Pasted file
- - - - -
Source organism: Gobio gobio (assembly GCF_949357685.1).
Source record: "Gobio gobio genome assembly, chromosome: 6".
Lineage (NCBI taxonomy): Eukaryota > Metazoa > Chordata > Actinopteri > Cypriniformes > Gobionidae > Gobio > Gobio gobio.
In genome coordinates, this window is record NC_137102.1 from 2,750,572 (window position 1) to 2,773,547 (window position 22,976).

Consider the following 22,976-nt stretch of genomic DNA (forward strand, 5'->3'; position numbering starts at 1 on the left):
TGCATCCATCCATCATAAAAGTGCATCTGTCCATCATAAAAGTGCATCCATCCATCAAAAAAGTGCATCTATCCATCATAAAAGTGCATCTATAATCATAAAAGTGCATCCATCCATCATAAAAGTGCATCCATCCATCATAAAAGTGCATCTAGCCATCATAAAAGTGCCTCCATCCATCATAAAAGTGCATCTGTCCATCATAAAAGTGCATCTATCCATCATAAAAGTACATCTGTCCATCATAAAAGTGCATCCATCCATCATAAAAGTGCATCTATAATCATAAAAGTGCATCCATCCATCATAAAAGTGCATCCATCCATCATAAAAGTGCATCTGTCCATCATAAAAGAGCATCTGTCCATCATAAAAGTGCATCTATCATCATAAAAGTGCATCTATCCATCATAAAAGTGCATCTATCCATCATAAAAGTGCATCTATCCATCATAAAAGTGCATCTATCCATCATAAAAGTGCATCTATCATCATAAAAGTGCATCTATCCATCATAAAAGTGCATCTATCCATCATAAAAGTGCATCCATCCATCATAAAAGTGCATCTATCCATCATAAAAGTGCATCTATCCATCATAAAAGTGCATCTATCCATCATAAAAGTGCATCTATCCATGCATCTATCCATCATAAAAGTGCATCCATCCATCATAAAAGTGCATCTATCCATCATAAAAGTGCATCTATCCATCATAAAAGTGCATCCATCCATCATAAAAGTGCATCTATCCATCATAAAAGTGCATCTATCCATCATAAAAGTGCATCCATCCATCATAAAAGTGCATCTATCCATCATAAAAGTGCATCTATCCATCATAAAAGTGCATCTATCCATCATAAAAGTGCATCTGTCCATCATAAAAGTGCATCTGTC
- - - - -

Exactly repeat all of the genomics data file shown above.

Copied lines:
Source organism: Gobio gobio (assembly GCF_949357685.1).
Source record: "Gobio gobio genome assembly, chromosome: 6".
Lineage (NCBI taxonomy): Eukaryota > Metazoa > Chordata > Actinopteri > Cypriniformes > Gobionidae > Gobio > Gobio gobio.
In genome coordinates, this window is record NC_137102.1 from 2,750,572 (window position 1) to 2,773,547 (window position 22,976).

Consider the following 22,976-nt stretch of genomic DNA (forward strand, 5'->3'; position numbering starts at 1 on the left):
TGCATCCATCCATCATAAAAGTGCATCTGTCCATCATAAAAGTGCATCCATCCATCAAAAAAGTGCATCTATCCATCATAAAAGTGCATCTATAATCATAAAAGTGCATCCATCCATCATAAAAGTGCATCCATCCATCATAAAAGTGCATCTAGCCATCATAAAAGTGCCTCCATCCATCATAAAAGTGCATCTGTCCATCATAAAAGTGCATCTATCCATCATAAAAGTACATCTGTCCATCATAAAAGTGCATCCATCCATCATAAAAGTGCATCTATAATCATAAAAGTGCATCCATCCATCATAAAAGTGCATCCATCCATCATAAAAGTGCATCTGTCCATCATAAAAGAGCATCTGTCCATCATAAAAGTGCATCTATCATCATAAAAGTGCATCTATCCATCATAAAAGTGCATCTATCCATCATAAAAGTGCATCTATCCATCATAAAAGTGCATCTATCCATCATAAAAGTGCATCTATCATCATAAAAGTGCATCTATCCATCATAAAAGTGCATCTATCCATCATAAAAGTGCATCCATCCATCATAAAAGTGCATCTATCCATCATAAAAGTGCATCTATCCATCATAAAAGTGCATCTATCCATCATAAAAGTGCATCTATCCATGCATCTATCCATCATAAAAGTGCATCCATCCATCATAAAAGTGCATCTATCCATCATAAAAGTGCATCTATCCATCATAAAAGTGCATCCATCCATCATAAAAGTGCATCTATCCATCATAAAAGTGCATCTATCCATCATAAAAGTGCATCCATCCATCATAAAAGTGCATCTATCCATCATAAAAGTGCATCTATCCATCATAAAAGTGCATCTATCCATCATAAAAGTGCATCTGTCCATCATAAAAGTGCATCTGTC